(Or allegedly stupid about some energy factors).
Our pool pump went out the end of 2009. I did quite a lot of research and found out the following:
- Two speed or variable speed pumps are required in California to save energy. These motors are way more expensive than single speed motors.
- Every pool supply vendor failed to inform me of that California requirement and would be most willing to sell me a single speed motor. I was extremely surprised that the pool supply stores and wholesale outlets were not helping to enforce the requirement but allegedly flaunting it.
- A dual speed and variable speed motor requires a costly controller/timer (The one we purchased, the Intermatic P1353ME costs about $200).
- Our city required a permit for installing a new pool pump. Our cost was $98. The city was enforcing the dual or multi speed motor requirement.
- Southern California Edison gives a $200 rebate on approved pumps but watch out, there are significant exclusions which is the main point of this posting.
Here is the rough cost of replacing the pool pump with a single speed, $200 to $300 (rough material cost).
Here is the rough cost of replacing the pool pump with a dual speed, $1,000 or more if a variable speed motor is purchased. ($1000 for our electrical and plumbing materials, dual speed motor, special timer and permit cost). I also had to pull a second neutral wire to meet code requirements and pull out two mechanical timers (one for the pool sweep).
Just by chance, I called the manufacturer of the pool motor we intended to buy because no one could tell me with any certainty the correct size pool motor. The technical support person asked me how large was the plumbing going to the pump. I said 3/4 inch. He told me that you can only push so much water through that soda straw and by his calculations, all we needed was a 3/4 horse power motor of the design I had selected. I had contacted quite a few pool supply vendors and they all were trying to sell me a 1 horse power or higher motor. The motor that broke was a 1 and 3/4 horse power. We had been wasting vast amounts of energy with that old brass pool motor. The new pool motors are way more efficient as they can push more water even at lower horse power.
Now here is my point. The politicians and utilities want you to conserve energy. What you need to take into consideration is the often times huge front end expense involved making the change over to energy efficient systems. I am also a bit suspicious that conserving energy is all about certain businesses making buckets of money and your only benefit might only be a decline in your bank balance. You can see the cost difference shown above between a direct same motor replacement, single speed vs the new required multi speed motors of about double and when you add the special timer and city permit, the cost starts to really go up. Now you would think that the government and utilities might help the little guy a bit to soften the huge front end cost of making an energy saving conversion. Southern California Edison did just that by offering $200 rebate on pool motors. The problem is they allegedly seem to have a short list of pool motors, which I can not explain, and get this, they required that you buy a 1 horse power motor or more to qualify for the rebate. Does that make sense?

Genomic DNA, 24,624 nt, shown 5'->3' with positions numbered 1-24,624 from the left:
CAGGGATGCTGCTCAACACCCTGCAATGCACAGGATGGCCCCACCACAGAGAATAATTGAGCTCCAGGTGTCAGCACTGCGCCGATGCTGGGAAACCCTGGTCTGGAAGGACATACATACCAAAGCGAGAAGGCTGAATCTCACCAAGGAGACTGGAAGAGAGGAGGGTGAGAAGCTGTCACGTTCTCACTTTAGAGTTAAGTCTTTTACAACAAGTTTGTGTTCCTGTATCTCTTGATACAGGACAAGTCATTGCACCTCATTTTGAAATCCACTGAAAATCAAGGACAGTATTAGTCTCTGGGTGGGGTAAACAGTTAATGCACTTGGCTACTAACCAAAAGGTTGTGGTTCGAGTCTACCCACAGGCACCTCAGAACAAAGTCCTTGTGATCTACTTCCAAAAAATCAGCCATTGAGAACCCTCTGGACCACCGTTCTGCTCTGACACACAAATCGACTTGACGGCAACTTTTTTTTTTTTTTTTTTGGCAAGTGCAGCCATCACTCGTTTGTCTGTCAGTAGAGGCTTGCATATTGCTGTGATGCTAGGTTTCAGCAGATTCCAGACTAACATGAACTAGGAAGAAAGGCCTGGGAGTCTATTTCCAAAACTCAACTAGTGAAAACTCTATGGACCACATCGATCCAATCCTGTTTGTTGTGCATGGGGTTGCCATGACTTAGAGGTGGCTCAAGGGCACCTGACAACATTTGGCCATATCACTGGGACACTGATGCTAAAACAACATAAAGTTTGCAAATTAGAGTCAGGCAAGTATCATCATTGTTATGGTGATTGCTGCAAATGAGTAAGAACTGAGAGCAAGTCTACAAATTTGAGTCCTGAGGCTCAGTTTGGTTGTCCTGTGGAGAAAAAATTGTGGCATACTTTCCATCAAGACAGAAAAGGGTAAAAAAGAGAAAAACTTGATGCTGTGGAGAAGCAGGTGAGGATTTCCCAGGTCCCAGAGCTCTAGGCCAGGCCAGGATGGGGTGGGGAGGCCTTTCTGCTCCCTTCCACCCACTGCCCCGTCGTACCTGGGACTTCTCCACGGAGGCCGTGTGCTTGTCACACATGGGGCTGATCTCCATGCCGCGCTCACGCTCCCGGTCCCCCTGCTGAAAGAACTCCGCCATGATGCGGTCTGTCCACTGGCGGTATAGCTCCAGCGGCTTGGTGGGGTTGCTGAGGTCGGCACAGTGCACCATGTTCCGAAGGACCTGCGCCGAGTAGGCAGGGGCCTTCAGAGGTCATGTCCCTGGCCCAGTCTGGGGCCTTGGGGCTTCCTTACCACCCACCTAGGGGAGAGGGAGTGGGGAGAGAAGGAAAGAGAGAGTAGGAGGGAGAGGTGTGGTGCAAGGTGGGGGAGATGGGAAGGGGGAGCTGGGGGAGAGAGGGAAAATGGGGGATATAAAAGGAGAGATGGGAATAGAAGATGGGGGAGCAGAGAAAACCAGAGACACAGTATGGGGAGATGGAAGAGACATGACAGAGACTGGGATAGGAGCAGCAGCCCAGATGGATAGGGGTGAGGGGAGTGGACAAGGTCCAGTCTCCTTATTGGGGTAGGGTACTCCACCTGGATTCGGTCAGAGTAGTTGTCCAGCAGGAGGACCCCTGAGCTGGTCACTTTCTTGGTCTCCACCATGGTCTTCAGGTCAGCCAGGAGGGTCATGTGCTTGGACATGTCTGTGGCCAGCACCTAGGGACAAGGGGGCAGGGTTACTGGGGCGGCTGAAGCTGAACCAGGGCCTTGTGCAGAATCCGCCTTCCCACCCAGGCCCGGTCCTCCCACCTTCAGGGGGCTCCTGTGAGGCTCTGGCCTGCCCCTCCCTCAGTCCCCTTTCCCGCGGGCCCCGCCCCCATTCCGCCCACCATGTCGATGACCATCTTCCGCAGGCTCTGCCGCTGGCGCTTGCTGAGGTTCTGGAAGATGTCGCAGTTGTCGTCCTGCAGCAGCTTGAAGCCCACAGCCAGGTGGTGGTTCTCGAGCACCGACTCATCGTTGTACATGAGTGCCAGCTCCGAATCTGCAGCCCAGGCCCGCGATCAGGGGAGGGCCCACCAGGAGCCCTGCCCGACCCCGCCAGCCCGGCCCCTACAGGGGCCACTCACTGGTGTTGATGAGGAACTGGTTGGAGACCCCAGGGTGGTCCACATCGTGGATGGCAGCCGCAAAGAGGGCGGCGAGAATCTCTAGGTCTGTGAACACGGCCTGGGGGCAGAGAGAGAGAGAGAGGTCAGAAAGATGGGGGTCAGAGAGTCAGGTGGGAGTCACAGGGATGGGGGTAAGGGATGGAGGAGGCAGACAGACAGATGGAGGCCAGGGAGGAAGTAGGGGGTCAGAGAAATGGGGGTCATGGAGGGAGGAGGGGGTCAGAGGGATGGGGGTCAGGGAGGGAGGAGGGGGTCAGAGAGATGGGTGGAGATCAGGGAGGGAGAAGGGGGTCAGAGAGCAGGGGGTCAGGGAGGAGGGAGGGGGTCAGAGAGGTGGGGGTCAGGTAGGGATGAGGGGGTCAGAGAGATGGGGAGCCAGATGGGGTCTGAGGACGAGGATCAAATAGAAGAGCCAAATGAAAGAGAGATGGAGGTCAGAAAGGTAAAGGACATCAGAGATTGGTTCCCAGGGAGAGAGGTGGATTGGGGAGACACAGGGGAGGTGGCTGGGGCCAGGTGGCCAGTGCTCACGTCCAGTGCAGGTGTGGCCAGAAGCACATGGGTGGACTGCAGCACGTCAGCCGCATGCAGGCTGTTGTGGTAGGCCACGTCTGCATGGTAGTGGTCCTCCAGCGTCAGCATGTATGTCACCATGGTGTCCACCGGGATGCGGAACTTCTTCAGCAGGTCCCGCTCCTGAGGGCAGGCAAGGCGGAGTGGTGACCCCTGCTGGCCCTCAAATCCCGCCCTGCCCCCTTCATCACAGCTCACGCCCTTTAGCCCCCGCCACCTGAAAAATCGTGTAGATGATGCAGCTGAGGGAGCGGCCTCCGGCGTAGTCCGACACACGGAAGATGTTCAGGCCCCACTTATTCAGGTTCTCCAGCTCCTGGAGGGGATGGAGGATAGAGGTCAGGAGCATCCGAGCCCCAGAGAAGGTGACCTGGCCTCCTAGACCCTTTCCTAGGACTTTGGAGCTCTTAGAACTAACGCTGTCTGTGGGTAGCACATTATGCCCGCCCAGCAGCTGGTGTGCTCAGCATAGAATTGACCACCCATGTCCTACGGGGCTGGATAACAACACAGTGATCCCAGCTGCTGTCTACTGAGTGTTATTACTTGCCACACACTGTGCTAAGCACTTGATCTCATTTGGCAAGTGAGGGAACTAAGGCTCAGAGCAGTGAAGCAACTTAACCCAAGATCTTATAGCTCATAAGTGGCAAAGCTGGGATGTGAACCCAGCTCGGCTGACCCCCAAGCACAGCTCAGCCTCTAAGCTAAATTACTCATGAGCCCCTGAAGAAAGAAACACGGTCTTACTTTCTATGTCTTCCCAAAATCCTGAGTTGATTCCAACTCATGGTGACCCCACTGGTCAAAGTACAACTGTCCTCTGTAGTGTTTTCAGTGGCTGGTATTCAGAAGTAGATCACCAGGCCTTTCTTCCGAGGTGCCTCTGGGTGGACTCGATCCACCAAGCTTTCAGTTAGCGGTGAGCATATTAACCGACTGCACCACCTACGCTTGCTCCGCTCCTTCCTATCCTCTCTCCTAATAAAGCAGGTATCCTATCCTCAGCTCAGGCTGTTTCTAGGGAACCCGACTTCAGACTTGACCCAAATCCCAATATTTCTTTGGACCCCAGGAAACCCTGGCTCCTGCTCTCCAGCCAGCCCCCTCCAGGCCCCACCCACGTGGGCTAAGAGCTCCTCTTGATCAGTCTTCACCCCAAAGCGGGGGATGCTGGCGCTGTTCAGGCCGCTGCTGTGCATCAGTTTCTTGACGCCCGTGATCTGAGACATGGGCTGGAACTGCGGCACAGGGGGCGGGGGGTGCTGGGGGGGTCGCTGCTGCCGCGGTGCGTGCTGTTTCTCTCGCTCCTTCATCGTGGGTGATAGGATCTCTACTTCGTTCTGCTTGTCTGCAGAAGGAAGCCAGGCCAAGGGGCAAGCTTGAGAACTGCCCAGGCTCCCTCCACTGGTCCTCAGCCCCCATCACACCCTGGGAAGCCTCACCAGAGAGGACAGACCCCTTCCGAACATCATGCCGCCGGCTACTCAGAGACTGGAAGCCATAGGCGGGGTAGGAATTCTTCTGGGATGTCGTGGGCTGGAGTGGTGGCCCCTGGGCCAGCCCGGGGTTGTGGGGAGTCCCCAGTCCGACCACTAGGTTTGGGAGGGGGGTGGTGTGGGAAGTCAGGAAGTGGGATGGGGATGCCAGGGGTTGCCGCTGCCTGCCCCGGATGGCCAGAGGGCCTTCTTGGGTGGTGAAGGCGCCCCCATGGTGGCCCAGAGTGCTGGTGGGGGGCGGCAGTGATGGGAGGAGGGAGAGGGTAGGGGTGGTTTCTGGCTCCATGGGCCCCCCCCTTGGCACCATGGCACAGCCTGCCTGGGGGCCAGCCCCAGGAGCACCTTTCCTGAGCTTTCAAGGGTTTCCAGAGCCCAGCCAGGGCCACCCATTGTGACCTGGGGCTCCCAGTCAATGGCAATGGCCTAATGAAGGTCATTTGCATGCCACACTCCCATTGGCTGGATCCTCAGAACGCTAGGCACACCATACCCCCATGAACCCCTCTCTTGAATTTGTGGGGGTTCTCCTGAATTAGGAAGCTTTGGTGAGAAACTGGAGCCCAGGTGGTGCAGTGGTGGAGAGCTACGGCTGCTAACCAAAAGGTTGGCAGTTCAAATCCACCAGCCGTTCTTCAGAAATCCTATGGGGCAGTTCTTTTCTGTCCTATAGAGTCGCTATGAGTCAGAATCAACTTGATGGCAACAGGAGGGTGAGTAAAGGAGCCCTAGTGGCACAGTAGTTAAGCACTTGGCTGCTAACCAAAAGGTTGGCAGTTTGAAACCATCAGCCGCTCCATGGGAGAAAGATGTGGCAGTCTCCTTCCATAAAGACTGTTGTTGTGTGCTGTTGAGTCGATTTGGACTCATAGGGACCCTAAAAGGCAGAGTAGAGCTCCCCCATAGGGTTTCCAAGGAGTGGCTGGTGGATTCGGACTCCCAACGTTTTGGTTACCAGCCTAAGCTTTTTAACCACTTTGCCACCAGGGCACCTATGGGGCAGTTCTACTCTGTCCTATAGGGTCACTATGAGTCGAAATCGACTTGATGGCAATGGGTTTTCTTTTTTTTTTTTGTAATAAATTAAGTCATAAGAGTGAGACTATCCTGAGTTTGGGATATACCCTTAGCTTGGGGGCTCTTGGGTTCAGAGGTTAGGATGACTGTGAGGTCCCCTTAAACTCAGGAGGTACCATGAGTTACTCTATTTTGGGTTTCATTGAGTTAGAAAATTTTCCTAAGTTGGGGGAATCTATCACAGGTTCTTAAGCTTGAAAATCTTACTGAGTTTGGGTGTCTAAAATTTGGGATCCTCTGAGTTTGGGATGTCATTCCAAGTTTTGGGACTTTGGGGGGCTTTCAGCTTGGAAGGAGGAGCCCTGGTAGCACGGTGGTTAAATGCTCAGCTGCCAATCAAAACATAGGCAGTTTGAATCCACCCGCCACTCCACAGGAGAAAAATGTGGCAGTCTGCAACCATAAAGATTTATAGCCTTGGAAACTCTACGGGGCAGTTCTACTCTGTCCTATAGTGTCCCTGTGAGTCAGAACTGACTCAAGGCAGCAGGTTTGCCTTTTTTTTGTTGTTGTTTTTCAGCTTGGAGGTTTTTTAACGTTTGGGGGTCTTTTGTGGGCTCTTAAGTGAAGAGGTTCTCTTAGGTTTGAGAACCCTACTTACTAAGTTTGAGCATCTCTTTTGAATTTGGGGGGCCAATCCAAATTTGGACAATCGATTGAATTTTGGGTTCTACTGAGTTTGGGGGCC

Now let me see. I just dropped my original horse power motor from 1.75 to less than half of that and I purchased the required dual speed motor which is way more energy efficient and expensive. I did my civic duty and pulled a permit for the work and it was approved. But, I get no benefit from SCE for making the energy conversion and providing the rather large energy savings. SCE should require a matching of pool motor performance flow to the pool plumbing pipe size. They don’t seem to get the point that vendors are pushing pool motors that are over sized, allegedly due to ignorance or wanting to make more profit.
Now looking back, I figure I could have purchased a 3/4 hp single speed motor, kept my original pool timer and saved even more money by not pulling a permit or reworking my electrical and plumbing. The cost savings would be about $800. By putting in a new more efficient motor with lower horse power, I still would be way more energy efficient than before my old motor died. Southern California Edison, allegedly, just does not get it and neither did I when this all started but you are now the wiser for my mistake.
April 15, 2010 I used the Southern California Edison web site portal to send the following message:
“Our pool motor quit. I purchased a Pentair Whisperflow 3/4 HP two speed motor, model WSDS-3 012530 on 11/17/2009. It was delivered a few days later. It took weeks to install as I did the plumbing and electrical work myself. The motor, being two speed, required me to purchase and install a special controller, Intermatic P1353ME, to run the high / low speed motor and the pool sweep motor. Our total cost approached a thousand dollars. The city inspector signed permit February 8, 2010. I have looked at your web site and I do not see the pool motor, we purchased, listed. My research showed the motor I purchased as being the best, most recommended by installers and very efficient. Is there any way I can qualify for the $200 rebate?”
My computer screen showed this image after I sent the message:
The Contact Us computer image said they would send me a respose within 2 days. It also stated that if the subject requires specialized knowledge, it might take longer. Look at your calendar and calculate how many days it has taken from April 15, 2010. We received NO ANSWER!
Note: This blog post went up July 4th. We believe we waited long enough for Southern California Edison to respond before we shared this issue with the general public. It is not our purpose to embarrass but to improve our society.